Construction Litigation

So you’ve managed to successfully file a construction lien claim in New Jersey.  Well, don’t then kick back and relax for too long, because if you fail to take action to enforce that lien claim within the limited time required by statute, the lien will be rendered unenforceable.  Under the New Jersey Construction Lien Law (“CLL”), a lien claimant must file a lawsuit seeking to enforce its lien within one year of the date of its last provision of work, services, material, or equipment.  This is a strict statutory deadline, which cannot be extended based on equitable circumstances.  It is important to note that the deadline is not one year from the date of the filing of the lien claim itself.  It is also important to ensure that the work, services, material or equipment, on which you are basing your last date of provision, was actually required to be provided by your contract, as the following case illustrates.

In the recent unpublished decision, WJV Materials, LLC v. Erin Contracting, Inc. (Docket No. A-2453-14T1, August 12, 2016), the New Jersey Appellate Division affirmed the trial court’s dismissal with prejudice of the claim in a supplier’s complaint seeking to enforce its construction lien claim.  The supplier had filed its complaint on May 2, 2014, which was more than one year after it provided its last delivery of materials on April 3, 2013.   The supplier attempted to argue that its actual last date of work was May 16, 2013, the date its quality control expert visited the site to review and approve the subcontractor’s work product.  The court rejected that argument, as the supplier had been hired solely to provide concrete to the subcontractor at the worksite, which it last did on April 3, and not to unilaterally inspect the work performed with the materials by the subcontractor.  There was no evidence in the record that the subcontractor contracted with the supplier to provide any such inspection services.  Note that this same issue may arise in connection with your initial filing of a construction lien claim, which, on a commercial project, must be filed within 90 days of your last provision of contracted-for work, services, material or equipment.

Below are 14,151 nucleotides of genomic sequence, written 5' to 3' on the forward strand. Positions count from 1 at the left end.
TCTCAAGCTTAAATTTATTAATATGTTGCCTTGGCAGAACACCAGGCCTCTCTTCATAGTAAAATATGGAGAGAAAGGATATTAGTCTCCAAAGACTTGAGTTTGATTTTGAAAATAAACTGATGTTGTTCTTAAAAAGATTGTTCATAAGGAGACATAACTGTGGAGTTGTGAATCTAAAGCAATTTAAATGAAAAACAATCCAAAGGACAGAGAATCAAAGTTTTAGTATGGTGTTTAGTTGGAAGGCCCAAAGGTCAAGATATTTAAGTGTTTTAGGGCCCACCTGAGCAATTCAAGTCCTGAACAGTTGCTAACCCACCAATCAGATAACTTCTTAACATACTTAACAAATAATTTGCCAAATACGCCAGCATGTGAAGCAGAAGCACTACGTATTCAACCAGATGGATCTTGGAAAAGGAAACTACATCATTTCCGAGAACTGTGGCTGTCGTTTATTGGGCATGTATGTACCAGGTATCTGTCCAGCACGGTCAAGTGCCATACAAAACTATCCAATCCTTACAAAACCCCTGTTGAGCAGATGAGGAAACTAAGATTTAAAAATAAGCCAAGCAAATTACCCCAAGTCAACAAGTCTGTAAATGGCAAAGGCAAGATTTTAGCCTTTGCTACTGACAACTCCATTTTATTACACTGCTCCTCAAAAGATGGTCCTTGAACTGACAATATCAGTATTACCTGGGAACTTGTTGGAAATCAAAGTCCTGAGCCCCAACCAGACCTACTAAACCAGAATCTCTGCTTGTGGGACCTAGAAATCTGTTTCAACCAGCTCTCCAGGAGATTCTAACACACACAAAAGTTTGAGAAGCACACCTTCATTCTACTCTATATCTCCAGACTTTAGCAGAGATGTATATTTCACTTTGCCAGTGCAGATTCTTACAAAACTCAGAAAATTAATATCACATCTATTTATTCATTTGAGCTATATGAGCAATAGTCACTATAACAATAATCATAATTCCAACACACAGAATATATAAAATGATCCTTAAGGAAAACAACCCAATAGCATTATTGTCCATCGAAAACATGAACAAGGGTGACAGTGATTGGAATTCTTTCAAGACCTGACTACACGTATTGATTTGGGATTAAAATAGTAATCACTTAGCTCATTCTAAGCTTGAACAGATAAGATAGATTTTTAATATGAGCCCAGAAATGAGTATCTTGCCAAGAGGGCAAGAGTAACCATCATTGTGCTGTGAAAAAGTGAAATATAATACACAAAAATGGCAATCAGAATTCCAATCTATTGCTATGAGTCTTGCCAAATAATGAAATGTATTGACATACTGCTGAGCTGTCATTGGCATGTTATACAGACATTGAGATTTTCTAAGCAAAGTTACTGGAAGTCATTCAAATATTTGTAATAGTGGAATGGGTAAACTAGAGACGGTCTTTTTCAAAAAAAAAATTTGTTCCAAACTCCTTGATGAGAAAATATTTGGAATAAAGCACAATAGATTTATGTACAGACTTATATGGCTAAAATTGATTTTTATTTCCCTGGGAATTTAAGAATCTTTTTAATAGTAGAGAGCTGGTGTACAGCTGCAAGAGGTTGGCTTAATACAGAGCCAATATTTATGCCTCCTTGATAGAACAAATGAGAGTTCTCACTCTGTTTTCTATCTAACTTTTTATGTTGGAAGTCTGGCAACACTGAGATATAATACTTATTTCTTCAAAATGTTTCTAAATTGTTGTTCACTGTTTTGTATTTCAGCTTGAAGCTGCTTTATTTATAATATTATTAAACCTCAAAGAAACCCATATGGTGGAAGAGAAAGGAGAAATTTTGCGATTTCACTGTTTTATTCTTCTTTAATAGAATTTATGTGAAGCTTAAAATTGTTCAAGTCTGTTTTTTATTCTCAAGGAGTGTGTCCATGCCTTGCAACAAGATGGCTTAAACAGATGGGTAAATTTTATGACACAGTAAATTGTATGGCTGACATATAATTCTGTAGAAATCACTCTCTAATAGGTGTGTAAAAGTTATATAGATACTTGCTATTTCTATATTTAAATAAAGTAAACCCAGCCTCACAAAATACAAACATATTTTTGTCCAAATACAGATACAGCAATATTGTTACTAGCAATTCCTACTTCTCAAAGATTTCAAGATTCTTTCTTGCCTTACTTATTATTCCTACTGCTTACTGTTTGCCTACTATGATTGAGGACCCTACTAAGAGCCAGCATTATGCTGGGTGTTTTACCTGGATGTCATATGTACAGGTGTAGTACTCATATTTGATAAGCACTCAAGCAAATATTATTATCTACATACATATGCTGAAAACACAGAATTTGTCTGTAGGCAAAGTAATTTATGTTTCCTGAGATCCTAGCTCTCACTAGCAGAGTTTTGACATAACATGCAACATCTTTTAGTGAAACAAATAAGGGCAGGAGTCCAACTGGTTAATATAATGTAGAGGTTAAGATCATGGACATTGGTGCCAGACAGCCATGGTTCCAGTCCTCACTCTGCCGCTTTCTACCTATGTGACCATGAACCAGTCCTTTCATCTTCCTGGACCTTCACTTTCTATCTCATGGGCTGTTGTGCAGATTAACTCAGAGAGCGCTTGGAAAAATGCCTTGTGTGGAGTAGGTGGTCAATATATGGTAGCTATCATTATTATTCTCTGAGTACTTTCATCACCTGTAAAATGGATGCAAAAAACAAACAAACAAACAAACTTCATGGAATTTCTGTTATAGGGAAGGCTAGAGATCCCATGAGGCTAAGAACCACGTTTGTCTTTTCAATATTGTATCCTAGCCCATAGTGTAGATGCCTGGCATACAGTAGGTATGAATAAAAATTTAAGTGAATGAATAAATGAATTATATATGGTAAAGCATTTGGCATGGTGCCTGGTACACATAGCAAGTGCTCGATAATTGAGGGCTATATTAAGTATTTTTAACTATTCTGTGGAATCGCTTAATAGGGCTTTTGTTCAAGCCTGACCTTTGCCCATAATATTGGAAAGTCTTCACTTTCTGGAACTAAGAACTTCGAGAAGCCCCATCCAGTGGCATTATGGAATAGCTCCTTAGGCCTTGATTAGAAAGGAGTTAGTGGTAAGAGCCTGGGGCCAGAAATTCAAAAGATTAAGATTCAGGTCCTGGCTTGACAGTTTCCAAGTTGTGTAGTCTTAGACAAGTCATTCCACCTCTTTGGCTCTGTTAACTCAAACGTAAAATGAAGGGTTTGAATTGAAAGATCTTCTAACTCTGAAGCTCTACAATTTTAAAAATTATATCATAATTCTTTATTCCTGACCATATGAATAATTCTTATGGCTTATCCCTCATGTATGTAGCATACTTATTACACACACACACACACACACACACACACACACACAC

Many times after filing and serving a construction lien, the property owner or contractor for whom you worked will seek to immediately resolve your lien claim – or will file its own action to discharge the lien if it believes you filed a defective lien.  Often, however, a claimant will file a lien and no immediate action is taken by any party (or the lien is bonded, which still requires you to take timely enforcement action).   Filing a timely and valid construction lien claim is difficult enough.  Once you do so, it is critical that you not fall asleep at the switch and that you file your enforcement action within the time required by the CLL – that is, within one year of the last date of work, services or materials provided pursuant to your contract.

The right to file a mechanic’s lien is established by state statute, allowing those providing work, services, materials or equipment to a construction project with additional valuable security in the event of non-payment of amounts due under a contract for such work, services, materials or equipment.  As a pair of recent unpublished New Jersey Appellate Division decisions illustrate, the proper exercise of those rights can make a significant difference in attempting to obtain payment.

The Construction Lien Law (“CLL”), N.J.S.A. 2A:44A-1, et seq. sets forth the requirements for qualifying for and filing a lien claim against a private commercial or a residential property in New Jersey.   The Municipal Mechanics’ Lien Law (“MMLL”), N.J.S.A. 2A:44-125, et seq. sets forth the requirements for qualifying for and filing a lien against the funds of a project contracted by a New Jersey public agency (though not projects contracted by the State of New Jersey).  In the two recent cases discussed below, a subcontractor on a public project succeeded in obtaining a remedy after filing a lien under the MMLL, while a subcontractor on a private project deprived itself of a potential remedy by failing to file a lien under the CLL.

In Vincent Pools, Inc. v. APS Contractors, Inc. (Docket Nos. A-2670-13T3, A-2688-13T3, Decided March 18, 2016), a subcontractor, Vincent Pools, Inc. (“VP”), was retained by a general contractor, APS Contractors, Inc. (“APS”), to install the plaster work for two swimming pools that were part of a larger municipal pool complex project that Jersey City had contracted with APS to construct.  Upon the completion of VP’s work, a dispute arose over the quality of that work.   Jersey City demanded that the pools be re-plastered, while APS offered, instead, to acid wash the pool.   Jersey City terminated APS’s contract and claimed that it had paid APS in full for the work completed on the pools prior to the termination, though it admittedly did not pay APS for certain outstanding change order work.  APS, in turn, withheld $162,468.92 from VP.  VP then filed a municipal mechanics’ lien claiming a lien on the project funds due and owing from Jersey City to APS, and filed suit seeking, among other things, the enforcement of its lien against Jersey City.  At trial, a jury rendered a verdict in favor of VP on its lien claim in the amount of $150,498.92, as well as substantially more in favor of ABS in connection with ABS’s contract claims against Jersey City.